ECS receptors have been studied in regard to their role in the addiction process and have been shown to have therapeutic properties on a vast array of addictions, which include opioid, cocaine, tobacco, and psychostimulants. Much of the focus is on receptor CB1, on which CBD oil has exhibited anti-psychotic, antidepressant, and anti-anxiety properties. Its use has also resulted in reduction of stress and compulsive behaviors.

Addiction is characterized by not being able to stop a pleasure-seeking behavior while knowing that it causes bodily harm. CBD has been put through rigorous testing regarding its effect on addiction. One study indicated that CBD was administered to a heroin addict for three days then stopped. The CBD halted heroin-seeking behavior for up to two weeks after the last administration. Cigarette smokers were found to have reduced cravings for cigarettes using CBD administered with an inhaler. CBD has also been proven to help curb cravings in relapse phases during any recovery process.

With CBD’s ability to help the brain control impulse and harmful behavior, it is not only beneficial in the fight against drugs, but it can also help people who have battled other addictions throughout their lives, such as food, social media, and gambling. Interactions through social media platforms, such as Facebook, Snapchat, Instagram, and Twitter can create a dopamine-inducing environment, which is the same process that the circuitry of the brain follows in a gambling or drug addict.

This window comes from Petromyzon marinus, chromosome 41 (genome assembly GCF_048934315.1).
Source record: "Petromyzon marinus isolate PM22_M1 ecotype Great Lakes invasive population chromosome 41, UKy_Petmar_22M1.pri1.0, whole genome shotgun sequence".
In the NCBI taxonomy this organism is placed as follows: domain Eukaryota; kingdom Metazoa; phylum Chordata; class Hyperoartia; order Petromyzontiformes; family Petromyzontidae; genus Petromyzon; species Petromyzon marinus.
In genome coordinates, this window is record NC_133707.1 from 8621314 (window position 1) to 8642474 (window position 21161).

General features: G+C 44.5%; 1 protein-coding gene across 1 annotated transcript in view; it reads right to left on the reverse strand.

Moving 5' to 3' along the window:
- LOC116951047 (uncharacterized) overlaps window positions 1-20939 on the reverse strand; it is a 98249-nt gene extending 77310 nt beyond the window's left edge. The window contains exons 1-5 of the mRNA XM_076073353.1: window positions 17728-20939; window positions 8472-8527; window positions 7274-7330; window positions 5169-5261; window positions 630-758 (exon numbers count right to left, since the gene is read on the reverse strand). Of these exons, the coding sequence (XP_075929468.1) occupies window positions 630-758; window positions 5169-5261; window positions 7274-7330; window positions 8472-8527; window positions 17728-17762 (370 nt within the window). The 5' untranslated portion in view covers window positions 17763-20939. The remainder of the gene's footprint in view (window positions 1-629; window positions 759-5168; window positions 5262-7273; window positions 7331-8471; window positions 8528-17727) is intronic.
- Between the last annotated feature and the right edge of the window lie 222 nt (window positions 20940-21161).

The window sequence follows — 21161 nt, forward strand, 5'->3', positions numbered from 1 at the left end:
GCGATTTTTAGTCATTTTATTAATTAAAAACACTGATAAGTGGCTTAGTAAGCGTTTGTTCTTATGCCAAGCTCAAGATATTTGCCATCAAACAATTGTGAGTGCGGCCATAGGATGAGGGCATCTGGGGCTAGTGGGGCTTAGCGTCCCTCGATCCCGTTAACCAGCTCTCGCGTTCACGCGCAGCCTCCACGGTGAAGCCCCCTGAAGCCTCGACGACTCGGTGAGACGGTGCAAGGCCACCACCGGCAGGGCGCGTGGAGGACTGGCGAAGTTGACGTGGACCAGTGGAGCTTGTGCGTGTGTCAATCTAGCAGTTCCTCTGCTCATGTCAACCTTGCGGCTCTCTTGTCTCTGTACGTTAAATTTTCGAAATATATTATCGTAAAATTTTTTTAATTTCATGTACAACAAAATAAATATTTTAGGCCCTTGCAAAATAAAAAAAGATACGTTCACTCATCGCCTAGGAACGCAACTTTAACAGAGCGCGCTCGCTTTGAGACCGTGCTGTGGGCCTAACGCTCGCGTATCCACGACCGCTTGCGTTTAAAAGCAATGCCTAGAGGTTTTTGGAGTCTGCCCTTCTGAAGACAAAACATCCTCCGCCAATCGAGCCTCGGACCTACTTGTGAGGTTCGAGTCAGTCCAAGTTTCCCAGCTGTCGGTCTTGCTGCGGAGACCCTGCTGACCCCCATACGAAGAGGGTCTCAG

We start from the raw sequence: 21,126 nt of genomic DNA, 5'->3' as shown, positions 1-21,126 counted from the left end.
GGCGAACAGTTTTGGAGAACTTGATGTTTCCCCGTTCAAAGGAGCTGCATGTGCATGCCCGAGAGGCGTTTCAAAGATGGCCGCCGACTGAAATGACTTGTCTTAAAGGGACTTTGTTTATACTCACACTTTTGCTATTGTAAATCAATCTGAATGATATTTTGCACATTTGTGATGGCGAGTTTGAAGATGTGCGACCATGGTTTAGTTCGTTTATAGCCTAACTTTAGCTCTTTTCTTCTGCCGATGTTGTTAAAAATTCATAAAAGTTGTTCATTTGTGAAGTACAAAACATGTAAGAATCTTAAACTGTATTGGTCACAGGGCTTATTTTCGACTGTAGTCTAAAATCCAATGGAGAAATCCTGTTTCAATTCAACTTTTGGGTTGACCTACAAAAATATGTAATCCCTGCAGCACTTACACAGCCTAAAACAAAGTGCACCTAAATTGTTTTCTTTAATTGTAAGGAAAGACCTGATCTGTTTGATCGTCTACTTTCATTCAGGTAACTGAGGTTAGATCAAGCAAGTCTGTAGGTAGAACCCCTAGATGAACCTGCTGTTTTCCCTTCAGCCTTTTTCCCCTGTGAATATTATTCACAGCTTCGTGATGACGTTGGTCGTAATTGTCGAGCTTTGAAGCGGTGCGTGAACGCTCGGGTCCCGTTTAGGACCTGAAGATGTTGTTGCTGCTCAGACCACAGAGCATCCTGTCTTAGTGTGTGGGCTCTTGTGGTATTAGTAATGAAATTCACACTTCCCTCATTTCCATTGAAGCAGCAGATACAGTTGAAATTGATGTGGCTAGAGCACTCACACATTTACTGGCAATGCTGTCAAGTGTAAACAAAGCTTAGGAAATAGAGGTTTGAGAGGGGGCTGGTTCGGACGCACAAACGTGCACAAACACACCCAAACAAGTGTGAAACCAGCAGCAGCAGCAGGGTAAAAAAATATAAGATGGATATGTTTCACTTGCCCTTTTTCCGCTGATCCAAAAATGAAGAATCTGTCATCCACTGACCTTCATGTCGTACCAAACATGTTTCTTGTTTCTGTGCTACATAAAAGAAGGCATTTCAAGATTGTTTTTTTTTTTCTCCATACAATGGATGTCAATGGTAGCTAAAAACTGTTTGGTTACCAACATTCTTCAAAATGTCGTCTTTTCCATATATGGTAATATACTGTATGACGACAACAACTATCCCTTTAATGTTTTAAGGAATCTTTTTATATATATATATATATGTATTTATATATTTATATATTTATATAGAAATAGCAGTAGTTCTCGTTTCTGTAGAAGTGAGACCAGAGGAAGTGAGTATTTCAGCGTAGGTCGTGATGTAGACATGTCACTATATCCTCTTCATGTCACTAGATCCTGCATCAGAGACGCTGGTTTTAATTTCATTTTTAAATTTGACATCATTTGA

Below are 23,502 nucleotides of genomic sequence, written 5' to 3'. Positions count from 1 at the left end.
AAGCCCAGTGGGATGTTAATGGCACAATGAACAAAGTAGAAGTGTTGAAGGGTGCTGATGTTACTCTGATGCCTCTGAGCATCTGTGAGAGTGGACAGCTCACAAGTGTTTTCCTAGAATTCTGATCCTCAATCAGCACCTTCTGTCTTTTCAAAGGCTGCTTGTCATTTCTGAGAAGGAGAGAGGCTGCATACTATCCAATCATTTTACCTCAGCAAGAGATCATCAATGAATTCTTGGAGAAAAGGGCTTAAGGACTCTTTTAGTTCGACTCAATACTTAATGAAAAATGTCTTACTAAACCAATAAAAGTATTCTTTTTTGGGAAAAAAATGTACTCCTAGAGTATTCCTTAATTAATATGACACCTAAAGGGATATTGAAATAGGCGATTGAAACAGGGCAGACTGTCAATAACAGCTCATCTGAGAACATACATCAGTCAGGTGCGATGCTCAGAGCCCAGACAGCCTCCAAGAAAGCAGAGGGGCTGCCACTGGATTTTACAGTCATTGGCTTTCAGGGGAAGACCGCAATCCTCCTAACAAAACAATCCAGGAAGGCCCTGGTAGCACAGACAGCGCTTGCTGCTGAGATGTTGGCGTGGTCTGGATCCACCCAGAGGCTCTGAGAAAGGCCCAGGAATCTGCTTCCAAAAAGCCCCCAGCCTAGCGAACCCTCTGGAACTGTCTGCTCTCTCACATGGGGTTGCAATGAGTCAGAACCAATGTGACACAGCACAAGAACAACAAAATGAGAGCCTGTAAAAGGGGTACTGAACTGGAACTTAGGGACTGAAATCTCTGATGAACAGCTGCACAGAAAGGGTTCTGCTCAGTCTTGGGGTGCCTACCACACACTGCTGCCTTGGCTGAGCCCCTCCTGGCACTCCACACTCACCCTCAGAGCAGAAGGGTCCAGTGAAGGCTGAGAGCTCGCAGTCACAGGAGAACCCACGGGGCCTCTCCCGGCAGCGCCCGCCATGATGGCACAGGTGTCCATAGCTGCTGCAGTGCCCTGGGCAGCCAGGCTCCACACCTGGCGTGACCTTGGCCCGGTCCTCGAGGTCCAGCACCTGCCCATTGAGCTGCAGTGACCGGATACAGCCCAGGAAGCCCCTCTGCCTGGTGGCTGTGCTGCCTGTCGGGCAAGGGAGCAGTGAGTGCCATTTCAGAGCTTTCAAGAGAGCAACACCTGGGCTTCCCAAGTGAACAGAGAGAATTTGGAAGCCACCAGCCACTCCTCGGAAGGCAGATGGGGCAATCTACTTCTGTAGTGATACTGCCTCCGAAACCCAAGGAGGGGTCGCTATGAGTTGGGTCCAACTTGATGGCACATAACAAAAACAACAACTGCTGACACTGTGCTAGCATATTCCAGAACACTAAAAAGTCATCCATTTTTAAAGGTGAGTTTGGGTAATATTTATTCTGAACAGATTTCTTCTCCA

CBD is less frequently studied even though it’s the second most prevalent cannabinoid in the cannabis plant, THC being the first. While there is no cure for any addiction, CBD oil has hundreds of studies behind it showing that it can provide a positive impact on an impressive amount of psychological and physical issues. With the ECS’s goal being to balance inconsistencies, it can ease the underlying symptoms that may have caused the addiction in the first place, from anxiety and depression to chronic pain and chemotherapy-related nausea. Curing addiction from cocaine, alcohol, food, drugs, heroin, and opioids is a process that involves help both psychologically and physically, and using CBD oil to perform its specific task of balancing the body’s systems puts anyone on the right path to finding freedom from the grips of their addiction.

References:

  1. https://lagunatreatment.com/addiction-blog/can-cbd-oil-cure-addiction/
  2. https://www.naturicious.com/cbd-101/cbd-addiction-alcoholism/
  3. https://www.addictioncenter.com/drugs/social-media-addiction/
  4. https://www.addictioncenter.com/addiction/addiction-brain/
  5. https://www.ncbi.nlm.nih.gov/pmc/articles/PMC4444130/
  6. https://www.gatewayfoundation.org/faqs/effects-of-drug-abuse/
  7. https://www.uclahealth.org/cannabis/human-endocannabinoid-system